Menu
Mon - Fri: 9am to 5:30pm | Sat: 9am to 5pm | Sun: 10am to 4pm
Call

Foreign Office Travel Advice

How to prepare before you go on holiday

  • Check the latest Foreign, Commonwealth & Development Office travel advice for the country you’re visiting at www.gov.uk/foreign-travel-advice. This includes local rules relating to coronavirus and details of any entry requirements, such as if you need to present proof of vaccination or a negative COVID-19 test result and which test types will be accepted (e.g. you can’t use a free NHS test for travel). You can sign up to receive country specific email alerts to get important updates. 
     
  • Check www.gov.uk/foreign-travel-advice to find out if the destination you’re visiting requires visitors to present proof of vaccination for entry. You can show proof that you’ve been fully vaccinated against coronavirus through the NHS COVID Pass, which is available in a digital format or as a letter sent to you in the post. If you’re a resident in England and registered with a GP, you can also get the NHS COVID Pass using the free NHS App, but do check that your destination will accept the app before choosing this option. Visit the Government’s website for more information on demonstrating your COVID-19 vaccination status when travelling abroad.
     
  • Check the Government’s traffic light list to find out what you need to do for your return journey to the UK. This includes taking at least two COVID-19 tests; in the three days before you travel to the UK and a second by day two of your return. You’ll need to arrange and pay for these tests through a private testing provider, so free tests from the NHS will not be accepted.
     
  • Take out comprehensive travel insurance as soon as you book your holiday, making sure it covers your specific needs. Many insurance policies now include different types of cover for coronavirus, such as medical expenses while on holiday or cover for cancellation if you’re unable to travel. Read the policy details carefully to ensure it has the level of cover you want.
     
  • Allow plenty of time to get your usual travel documents in order, which includes checking your passport to see if it’s nearing its expiry date, applying for a visa if needed, and checking the latest travel health advice for your destination at TravelHealthPro. Many countries require at least six months’ validity on your passport from your date of arrival and the passport office is currently advising that it may take up to 10 weeks for applications to be processed, so make sure you give yourself plenty of time to apply. For more information on passport rules for travelling to the EU, please refer to: https://www.gov.uk/guidance/passport-rules-for-travel-to-europe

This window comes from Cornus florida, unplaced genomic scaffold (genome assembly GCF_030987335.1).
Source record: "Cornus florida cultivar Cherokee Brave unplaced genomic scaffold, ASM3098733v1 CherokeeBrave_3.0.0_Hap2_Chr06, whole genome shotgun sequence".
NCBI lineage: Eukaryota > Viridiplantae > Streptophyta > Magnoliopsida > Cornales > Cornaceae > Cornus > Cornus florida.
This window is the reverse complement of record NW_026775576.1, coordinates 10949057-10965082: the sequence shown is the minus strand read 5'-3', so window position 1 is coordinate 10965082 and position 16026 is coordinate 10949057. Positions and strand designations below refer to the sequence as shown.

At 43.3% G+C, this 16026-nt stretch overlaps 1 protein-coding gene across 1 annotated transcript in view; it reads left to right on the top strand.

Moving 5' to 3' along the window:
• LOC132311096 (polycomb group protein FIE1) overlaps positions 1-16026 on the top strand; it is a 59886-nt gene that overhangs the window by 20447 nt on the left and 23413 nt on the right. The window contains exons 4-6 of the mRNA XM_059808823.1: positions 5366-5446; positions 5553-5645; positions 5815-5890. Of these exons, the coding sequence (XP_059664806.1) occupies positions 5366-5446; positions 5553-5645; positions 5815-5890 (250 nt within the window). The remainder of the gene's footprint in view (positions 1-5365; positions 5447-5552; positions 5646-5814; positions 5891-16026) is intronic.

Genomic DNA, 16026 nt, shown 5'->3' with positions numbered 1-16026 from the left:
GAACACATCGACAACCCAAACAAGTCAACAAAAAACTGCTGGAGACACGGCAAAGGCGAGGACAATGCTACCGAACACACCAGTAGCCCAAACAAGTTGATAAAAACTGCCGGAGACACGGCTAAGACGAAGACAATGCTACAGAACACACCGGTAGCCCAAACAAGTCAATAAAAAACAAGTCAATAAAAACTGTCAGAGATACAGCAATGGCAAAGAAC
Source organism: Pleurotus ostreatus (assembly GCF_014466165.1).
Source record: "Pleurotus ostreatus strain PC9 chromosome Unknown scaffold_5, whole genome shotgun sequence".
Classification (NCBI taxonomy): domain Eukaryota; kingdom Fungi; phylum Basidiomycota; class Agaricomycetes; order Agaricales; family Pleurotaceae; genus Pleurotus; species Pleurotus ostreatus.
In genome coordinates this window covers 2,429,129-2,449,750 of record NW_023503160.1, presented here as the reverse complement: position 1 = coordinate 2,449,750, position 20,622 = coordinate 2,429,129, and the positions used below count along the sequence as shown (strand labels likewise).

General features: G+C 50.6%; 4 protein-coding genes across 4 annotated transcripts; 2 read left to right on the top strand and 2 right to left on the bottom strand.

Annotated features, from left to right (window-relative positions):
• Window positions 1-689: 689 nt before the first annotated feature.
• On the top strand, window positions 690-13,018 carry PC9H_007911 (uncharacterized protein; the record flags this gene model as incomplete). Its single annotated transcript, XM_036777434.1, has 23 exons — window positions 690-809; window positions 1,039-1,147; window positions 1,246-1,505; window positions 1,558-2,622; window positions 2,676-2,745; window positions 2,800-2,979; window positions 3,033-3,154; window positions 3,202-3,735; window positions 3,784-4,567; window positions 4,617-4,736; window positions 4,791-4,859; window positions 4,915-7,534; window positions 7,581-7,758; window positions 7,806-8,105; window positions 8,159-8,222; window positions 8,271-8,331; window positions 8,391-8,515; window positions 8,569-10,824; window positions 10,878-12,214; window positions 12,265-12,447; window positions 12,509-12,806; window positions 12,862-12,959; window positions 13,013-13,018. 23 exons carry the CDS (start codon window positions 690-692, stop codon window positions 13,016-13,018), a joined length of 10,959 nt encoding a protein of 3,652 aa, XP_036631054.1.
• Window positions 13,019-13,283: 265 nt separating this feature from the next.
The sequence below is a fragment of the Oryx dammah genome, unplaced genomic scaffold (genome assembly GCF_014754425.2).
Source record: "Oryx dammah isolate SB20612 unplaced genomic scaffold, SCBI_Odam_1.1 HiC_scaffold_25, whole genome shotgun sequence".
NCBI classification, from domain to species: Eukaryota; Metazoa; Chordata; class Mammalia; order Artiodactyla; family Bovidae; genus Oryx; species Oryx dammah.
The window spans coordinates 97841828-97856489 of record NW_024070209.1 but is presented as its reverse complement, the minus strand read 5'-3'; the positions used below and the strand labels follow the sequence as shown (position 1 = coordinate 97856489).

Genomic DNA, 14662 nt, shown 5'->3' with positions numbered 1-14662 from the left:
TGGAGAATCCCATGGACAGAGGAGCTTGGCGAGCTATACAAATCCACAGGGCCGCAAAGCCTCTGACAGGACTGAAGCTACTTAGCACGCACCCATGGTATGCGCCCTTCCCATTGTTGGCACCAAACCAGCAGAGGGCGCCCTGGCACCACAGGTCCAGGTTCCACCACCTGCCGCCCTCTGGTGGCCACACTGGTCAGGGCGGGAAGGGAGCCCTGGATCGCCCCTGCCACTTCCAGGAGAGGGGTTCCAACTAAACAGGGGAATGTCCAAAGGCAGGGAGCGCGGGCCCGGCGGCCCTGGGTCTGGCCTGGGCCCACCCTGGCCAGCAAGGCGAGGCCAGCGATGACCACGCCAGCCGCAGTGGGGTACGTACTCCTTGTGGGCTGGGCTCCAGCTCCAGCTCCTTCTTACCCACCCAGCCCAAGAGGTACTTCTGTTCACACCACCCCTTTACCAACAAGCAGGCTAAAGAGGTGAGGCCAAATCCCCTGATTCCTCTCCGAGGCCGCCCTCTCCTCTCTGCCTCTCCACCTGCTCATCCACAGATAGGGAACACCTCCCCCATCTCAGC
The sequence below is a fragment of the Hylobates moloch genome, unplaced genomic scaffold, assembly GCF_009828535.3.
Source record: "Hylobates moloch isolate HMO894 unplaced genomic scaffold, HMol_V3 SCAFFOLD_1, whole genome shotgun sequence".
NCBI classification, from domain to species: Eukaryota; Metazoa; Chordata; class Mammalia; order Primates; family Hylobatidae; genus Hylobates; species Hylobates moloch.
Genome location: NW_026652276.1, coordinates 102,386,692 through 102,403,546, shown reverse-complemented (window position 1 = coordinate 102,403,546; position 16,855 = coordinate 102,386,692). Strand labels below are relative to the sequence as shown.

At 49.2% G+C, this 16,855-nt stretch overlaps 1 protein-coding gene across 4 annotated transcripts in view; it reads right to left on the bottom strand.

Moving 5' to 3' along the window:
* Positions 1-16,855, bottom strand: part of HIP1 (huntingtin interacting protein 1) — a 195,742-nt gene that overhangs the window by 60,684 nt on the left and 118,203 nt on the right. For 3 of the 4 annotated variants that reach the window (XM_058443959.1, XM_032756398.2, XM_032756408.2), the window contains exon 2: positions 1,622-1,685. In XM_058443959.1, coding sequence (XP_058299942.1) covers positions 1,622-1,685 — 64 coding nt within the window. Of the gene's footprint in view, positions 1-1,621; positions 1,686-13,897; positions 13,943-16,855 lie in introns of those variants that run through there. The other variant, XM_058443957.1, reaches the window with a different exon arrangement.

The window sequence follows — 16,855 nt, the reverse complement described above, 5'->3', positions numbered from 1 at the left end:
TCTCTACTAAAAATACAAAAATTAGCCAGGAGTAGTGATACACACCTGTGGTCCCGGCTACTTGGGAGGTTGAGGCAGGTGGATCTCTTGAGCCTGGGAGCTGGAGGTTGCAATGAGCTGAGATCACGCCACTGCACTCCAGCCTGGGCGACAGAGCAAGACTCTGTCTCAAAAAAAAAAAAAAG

• Research the health and safety measures that will be in place on your journey, such as the rules around face coverings and if there are any medical exemptions. While you are no longer legally required to wear a face covering in enclosed public spaces in England, government guidance says it “expects and recommends” them to be worn in crowded areas, such as public transport, and face coverings must still be worn in other parts of the UK. Businesses and travel operators set their own rules for customers and passengers, so make sure you speak to your travel provider and check the websites of your transport provider and your transport hub e.g. airport, train station or port to find the latest information and guidance.
     
  • If you’re travelling to Europe, find out what extra steps you may need to take now that the UK has left the EU. This includes checking your mobile phone company’s policy on data roaming, that you have the right documents for driving or taking your pet abroad, and checking your EHIC’s expiry date and replacing it with a GHIC if necessary. If you renewed your current passport before the previous one expired, be aware that any extra months added to your passport over 10 years may not count towards the minimum three months needed.

 

The traffic light system

There is a traffic light system in place in England, Scotland, Wales and Northern Ireland for international travel, which places foreign countries on a green, amber or red list. There is also a ‘green watchlist’ to identify which countries are more likely to move from the green list to the amber list, but for which green list rules apply.

There are different testing and quarantine requirements on your return to the UK depending on which list the country you have visited is on and whether or not you have been fully vaccinated against COVID-19. For entry into the UK, ‘fully vaccinated’ means it’s been at least 14 days since you’ve had either two doses of an approved two dose vaccine (such as Pfizer or AstraZeneca) or one dose of an approved single dose vaccine (such as Janssen) and you need to have received your full course in the UK, Europe or the US. 

You’ll need to check which list your travel destination is on and which requirements apply to you before you go away so you know what you need to do for your journey back. The Government is reviewing the traffic light lists every three weeks, so if your destination is currently on the amber or red list, it may change to the green list at the time of your departure.

  • Green – You will need to take a COVID-19 test (antigen test, LAMP test or PCR test) in the three days before returning to the UK and a PCR test on or before day two of your return. You won’t need to quarantine or take any additional tests unless you get a positive test result.
     
  • Amber (travellers who have been fully-vaccinated) – You will need to take a COVID-19 test (antigen test, LAMP test or PCR test) in the three days before returning to the UK and a PCR test on or before day two of your return. You won’t need to quarantine or take any additional tests unless you get a positive test result.